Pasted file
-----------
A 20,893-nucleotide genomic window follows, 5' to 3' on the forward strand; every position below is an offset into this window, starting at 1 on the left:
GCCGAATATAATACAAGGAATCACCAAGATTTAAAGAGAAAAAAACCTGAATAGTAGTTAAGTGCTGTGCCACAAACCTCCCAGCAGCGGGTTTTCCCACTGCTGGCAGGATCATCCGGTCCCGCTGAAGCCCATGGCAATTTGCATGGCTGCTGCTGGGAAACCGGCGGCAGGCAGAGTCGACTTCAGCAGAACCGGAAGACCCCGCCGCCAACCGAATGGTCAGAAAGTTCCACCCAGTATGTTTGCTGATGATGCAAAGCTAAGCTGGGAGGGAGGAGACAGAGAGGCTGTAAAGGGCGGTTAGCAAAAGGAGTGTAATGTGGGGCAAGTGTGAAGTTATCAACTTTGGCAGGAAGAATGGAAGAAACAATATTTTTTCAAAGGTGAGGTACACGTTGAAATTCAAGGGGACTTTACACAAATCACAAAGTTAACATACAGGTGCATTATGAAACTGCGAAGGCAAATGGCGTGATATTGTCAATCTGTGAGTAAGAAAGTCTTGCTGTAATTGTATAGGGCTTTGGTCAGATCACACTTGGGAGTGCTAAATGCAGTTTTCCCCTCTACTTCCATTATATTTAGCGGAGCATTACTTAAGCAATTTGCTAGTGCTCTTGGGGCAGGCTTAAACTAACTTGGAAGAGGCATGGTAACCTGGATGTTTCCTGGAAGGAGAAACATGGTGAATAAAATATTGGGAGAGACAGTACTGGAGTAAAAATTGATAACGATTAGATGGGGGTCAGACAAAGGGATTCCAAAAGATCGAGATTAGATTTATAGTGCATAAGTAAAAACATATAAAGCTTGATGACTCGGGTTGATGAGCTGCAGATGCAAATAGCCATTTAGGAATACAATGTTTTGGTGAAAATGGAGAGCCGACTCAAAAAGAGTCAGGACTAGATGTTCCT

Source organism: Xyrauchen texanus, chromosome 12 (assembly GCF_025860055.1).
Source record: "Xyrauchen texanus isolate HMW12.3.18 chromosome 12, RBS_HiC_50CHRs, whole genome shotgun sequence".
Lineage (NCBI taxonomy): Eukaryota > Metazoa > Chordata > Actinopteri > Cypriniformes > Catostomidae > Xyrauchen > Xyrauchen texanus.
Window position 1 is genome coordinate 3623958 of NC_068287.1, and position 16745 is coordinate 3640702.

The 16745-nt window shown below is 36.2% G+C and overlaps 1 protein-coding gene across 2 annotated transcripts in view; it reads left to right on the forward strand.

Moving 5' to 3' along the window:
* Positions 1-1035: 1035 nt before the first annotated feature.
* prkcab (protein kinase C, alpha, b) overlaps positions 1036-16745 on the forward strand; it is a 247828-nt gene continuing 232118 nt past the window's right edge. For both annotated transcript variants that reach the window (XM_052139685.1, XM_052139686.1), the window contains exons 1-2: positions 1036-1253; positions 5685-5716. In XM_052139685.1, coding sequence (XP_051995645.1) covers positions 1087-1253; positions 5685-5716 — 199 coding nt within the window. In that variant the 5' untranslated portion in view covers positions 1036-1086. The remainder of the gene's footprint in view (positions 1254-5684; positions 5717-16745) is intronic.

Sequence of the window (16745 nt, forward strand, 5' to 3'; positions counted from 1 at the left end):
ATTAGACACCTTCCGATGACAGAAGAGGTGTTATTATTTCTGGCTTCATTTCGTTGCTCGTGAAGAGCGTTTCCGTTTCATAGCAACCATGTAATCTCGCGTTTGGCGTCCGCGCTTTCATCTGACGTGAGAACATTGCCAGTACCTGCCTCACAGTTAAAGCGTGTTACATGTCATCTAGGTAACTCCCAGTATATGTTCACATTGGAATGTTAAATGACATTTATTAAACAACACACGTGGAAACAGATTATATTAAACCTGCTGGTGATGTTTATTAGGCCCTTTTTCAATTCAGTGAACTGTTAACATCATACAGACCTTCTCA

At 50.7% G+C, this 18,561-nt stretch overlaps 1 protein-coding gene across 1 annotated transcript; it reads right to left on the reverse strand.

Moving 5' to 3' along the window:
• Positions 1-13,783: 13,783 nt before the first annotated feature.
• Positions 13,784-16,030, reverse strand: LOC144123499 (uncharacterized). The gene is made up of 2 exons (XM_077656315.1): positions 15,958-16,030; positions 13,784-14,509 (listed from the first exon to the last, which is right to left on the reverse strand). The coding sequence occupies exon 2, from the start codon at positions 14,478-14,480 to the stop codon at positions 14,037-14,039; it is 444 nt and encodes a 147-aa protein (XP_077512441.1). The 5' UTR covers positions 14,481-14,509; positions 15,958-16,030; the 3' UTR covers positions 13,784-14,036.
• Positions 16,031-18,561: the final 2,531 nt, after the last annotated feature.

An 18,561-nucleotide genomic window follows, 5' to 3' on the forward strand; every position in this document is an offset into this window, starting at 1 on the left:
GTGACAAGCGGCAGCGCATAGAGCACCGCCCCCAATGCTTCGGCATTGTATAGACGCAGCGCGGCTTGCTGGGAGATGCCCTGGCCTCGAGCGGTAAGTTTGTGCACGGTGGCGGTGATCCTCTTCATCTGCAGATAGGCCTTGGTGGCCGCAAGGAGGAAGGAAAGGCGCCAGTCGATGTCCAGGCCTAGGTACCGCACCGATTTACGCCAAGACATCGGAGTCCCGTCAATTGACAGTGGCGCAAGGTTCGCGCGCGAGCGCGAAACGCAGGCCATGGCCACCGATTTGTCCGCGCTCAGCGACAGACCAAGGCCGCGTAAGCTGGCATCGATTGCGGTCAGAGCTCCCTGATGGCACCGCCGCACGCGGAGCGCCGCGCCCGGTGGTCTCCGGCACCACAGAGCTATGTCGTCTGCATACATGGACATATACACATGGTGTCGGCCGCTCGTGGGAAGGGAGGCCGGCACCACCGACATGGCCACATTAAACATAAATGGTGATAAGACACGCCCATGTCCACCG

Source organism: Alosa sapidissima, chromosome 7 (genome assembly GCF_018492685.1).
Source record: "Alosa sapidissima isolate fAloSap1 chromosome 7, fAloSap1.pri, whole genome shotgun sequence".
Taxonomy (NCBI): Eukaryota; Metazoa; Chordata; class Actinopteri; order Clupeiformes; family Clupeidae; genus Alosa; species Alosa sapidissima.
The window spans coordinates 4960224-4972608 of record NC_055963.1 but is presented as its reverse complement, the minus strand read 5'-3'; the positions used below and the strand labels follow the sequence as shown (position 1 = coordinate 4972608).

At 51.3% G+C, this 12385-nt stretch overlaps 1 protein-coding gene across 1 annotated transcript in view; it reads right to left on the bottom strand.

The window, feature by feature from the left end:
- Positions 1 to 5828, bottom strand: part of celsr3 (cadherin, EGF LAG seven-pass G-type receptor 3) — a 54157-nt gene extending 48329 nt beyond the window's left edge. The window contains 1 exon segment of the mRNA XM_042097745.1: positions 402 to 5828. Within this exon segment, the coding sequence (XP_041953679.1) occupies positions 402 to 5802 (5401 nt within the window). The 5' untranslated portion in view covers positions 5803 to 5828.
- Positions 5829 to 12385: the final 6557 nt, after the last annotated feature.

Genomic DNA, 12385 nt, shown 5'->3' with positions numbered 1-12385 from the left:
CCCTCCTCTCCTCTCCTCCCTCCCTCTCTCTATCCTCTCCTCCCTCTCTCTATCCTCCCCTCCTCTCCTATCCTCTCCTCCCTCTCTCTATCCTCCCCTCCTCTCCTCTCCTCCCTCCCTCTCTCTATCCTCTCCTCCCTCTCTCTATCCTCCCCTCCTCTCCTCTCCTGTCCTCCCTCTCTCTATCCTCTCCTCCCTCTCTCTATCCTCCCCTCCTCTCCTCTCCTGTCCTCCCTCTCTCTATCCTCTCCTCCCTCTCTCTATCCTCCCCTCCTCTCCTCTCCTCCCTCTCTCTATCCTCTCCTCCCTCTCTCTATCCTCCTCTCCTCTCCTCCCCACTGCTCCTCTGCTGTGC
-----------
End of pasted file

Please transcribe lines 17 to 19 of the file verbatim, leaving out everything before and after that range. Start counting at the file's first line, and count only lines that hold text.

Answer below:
• Positions 16,031-18,561: the final 2,531 nt, after the last annotated feature.

An 18,561-nucleotide genomic window follows, 5' to 3' on the forward strand; every position in this document is an offset into this window, starting at 1 on the left:
GTGACAAGCGGCAGCGCATAGAGCACCGCCCCCAATGCTTCGGCATTGTATAGACGCAGCGCGGCTTGCTGGGAGATGCCCTGGCCTCGAGCGGTAAGTTTGTGCACGGTGGCGGTGATCCTCTTCATCTGCAGATAGGCCTTGGTGGCCGCAAGGAGGAAGGAAAGGCGCCAGTCGATGTCCAGGCCTAGGTACCGCACCGATTTACGCCAAGACATCGGAGTCCCGTCAATTGACAGTGGCGCAAGGTTCGCGCGCGAGCGCGAAACGCAGGCCATGGCCACCGATTTGTCCGCGCTCAGCGACAGACCAAGGCCGCGTAAGCTGGCATCGATTGCGGTCAGAGCTCCCTGATGGCACCGCCGCACGCGGAGCGCCGCGCCCGGTGGTCTCCGGCACCACAGAGCTATGTCGTCTGCATACATGGACATATACACATGGTGTCGGCCGCTCGTGGGAAGGGAGGCCGGCACCACCGACATGGCCACATTAAACATAAATGGTGATAAGACACGCCCATGTCCACCG